Doug Johnson, Consultant
“Leaving people confused at a higher level since 1991.”

Monday
Feb202006

Why librarians should be in charge of educational technology

If you want well and appropriately used educational technology in your school, turn its planning and implementation over to your library media specialists because they have:

pnjeff2.jpg 1. A healthy attitude toward technology. The LMS considers and teaches not just how to use technology, but why and under what circumstances it should be used. (A sexist syllogism: Most librarians are women.  Women have a heathier attitude toward technology than men. Therefore most librarians have a healthy attitude toward technology.)

2. Good teaching skills. Unlike technicians they are more likely to use good pedagogical techniques and have more developed human relations and communication skills. Librarians are understanding and empathetic when technologically related stress occurs in the classroom.

3. An understanding of the use of technology in the information literacy process and its use in fostering higher level thinking skills. We view technology as just one more, extremely powerful tool that can be used by students completing well-designed information literacy projects. Many “technologists” are just now getting this.

4. Experience as skill integrators and collaborators. Integration of research and information literacy projects has been a long-term goal of school library programs, and as a result many LMSs have become excellent collaborators with classroom teaches, successfully strengthening the curriculum with information literacy projects. Librarians know kids, know technology and know what works.

5. Been models for the successful use of technology. The library’s automated library catalogs, circulation systems, electronic reference materials, and student accessible workstations all showed up well before classroom technologies. Teachers rightfully see the LMS as the educator with the most comfort with technology as well, which in turn bolsters their own self-confidence.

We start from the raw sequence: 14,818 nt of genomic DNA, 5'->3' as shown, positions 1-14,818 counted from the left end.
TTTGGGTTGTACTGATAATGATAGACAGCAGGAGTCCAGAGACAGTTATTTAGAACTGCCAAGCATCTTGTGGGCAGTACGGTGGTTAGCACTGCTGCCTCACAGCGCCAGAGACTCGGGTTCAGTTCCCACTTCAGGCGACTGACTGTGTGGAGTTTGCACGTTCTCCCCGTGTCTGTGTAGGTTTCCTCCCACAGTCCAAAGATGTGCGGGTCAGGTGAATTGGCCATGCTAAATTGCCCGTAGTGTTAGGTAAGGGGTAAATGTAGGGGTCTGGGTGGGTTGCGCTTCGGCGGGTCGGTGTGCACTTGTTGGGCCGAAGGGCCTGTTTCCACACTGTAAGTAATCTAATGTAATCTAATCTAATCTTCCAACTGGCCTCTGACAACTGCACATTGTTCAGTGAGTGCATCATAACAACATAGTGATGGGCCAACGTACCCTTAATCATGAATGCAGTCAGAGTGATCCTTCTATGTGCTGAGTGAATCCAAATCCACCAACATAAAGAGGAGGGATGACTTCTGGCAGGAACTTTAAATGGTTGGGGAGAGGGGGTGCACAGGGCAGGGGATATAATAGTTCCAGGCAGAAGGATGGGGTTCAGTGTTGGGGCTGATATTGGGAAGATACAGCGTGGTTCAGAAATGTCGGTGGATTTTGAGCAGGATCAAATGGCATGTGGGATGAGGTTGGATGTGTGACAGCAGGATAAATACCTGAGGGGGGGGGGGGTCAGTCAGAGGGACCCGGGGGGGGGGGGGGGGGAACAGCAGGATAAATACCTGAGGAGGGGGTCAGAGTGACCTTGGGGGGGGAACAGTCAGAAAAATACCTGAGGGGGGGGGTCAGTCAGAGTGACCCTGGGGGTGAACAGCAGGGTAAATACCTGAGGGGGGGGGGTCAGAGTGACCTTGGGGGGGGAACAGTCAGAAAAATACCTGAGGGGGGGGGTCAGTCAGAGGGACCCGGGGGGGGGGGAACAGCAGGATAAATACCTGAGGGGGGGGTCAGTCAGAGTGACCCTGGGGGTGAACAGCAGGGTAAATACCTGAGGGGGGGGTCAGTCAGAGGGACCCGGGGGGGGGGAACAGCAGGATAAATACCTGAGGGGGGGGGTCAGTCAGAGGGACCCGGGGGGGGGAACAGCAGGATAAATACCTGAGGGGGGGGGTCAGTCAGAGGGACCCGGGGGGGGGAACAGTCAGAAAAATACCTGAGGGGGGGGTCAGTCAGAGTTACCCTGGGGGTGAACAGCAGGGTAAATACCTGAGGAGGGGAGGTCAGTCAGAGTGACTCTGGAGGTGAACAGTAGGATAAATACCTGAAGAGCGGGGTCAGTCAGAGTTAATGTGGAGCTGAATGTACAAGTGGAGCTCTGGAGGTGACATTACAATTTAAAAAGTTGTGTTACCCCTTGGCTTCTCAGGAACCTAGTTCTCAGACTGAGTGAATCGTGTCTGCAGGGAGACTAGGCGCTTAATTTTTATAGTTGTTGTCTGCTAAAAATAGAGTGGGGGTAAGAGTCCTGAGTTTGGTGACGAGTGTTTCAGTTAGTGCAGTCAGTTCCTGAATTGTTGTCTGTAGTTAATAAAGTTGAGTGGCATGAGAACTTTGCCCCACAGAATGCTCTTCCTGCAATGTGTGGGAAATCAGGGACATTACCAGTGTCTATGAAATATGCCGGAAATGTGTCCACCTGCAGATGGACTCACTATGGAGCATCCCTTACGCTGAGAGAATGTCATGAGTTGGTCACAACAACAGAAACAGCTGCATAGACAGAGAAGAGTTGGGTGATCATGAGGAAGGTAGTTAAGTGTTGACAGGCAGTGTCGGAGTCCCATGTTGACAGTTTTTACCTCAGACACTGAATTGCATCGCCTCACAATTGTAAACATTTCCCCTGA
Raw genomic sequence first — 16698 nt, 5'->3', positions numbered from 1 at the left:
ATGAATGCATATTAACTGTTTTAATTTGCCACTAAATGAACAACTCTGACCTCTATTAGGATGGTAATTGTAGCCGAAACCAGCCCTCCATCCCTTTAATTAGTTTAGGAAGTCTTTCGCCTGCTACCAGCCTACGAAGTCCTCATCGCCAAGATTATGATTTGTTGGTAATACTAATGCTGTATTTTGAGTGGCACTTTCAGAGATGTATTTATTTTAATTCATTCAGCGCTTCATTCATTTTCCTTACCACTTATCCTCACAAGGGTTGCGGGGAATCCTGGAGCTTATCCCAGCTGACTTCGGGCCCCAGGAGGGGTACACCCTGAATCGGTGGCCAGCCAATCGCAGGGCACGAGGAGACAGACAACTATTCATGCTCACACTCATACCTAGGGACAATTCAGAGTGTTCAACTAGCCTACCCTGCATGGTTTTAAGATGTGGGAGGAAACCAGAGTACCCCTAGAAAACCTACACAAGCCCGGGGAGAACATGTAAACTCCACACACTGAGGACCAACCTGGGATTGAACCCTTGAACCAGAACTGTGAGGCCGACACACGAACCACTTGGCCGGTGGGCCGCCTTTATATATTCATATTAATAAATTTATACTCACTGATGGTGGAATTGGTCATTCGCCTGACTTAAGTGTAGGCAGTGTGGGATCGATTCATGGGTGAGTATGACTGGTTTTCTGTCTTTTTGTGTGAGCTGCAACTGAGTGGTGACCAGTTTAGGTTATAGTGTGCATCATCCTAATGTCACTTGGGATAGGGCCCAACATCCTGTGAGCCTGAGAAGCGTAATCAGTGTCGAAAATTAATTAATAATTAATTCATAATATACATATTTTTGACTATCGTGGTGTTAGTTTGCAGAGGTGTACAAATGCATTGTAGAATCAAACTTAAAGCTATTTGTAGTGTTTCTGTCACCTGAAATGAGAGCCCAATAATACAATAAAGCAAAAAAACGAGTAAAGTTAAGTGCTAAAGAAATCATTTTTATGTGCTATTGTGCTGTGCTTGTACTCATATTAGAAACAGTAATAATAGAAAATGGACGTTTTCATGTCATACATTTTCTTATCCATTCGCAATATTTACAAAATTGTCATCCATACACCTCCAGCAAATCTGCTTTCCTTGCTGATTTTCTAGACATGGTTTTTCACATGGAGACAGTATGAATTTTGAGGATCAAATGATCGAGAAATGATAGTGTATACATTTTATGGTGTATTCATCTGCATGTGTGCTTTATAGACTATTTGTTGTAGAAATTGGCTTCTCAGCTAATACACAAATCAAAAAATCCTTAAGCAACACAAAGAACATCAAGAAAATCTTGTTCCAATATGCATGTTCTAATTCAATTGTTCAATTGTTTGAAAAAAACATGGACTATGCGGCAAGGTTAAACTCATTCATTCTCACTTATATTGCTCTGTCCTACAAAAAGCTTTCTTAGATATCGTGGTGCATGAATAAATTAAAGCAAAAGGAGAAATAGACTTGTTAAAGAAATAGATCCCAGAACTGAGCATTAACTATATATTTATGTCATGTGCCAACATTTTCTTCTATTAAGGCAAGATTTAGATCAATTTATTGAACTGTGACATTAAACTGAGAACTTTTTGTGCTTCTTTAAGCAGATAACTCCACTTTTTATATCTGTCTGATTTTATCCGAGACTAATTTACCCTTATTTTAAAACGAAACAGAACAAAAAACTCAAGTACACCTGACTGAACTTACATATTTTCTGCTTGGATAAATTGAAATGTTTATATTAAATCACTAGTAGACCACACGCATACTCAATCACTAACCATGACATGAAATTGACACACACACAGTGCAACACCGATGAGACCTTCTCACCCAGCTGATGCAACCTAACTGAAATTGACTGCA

6. Provided in-building support. A flexibly scheduled LMS is a real asset to teachers learning to use or integrate technology. The LMS can work with the teacher in the library, lab or classroom. The LMS is available for questions that might otherwise derail a teacher’s application of technology. This as a primary advantage of the LMS as opposed to a classroom teacher having primary responsibility for staff development in technology.

7. A whole school view. Next to the principal, the LMS has the most inclusive view of the school and its resources. The LMS can make recommendations on where technology needs to be placed or upgraded as well as on what departments or teachers may need extra training and support in its use.

8. Concerns about the ethical use of technology. Students will need to have the skills to self-evaluate information; understand online copyright laws and intellectual property issues; and follow the rules of safety and appropriate use of resources. Who but the librarian worries about this stuff?

Your reasons why to turn tech over to librarians? 

Saturday
Feb182006

Art, poetry and technology

It's a thing of beauty when they all come together. From the LWW's 3rd graders...

flowerish.jpg

When a flower loses a petal, my heart beats.

butterflyish.jpg 

When a butterfly flies, I fly with it.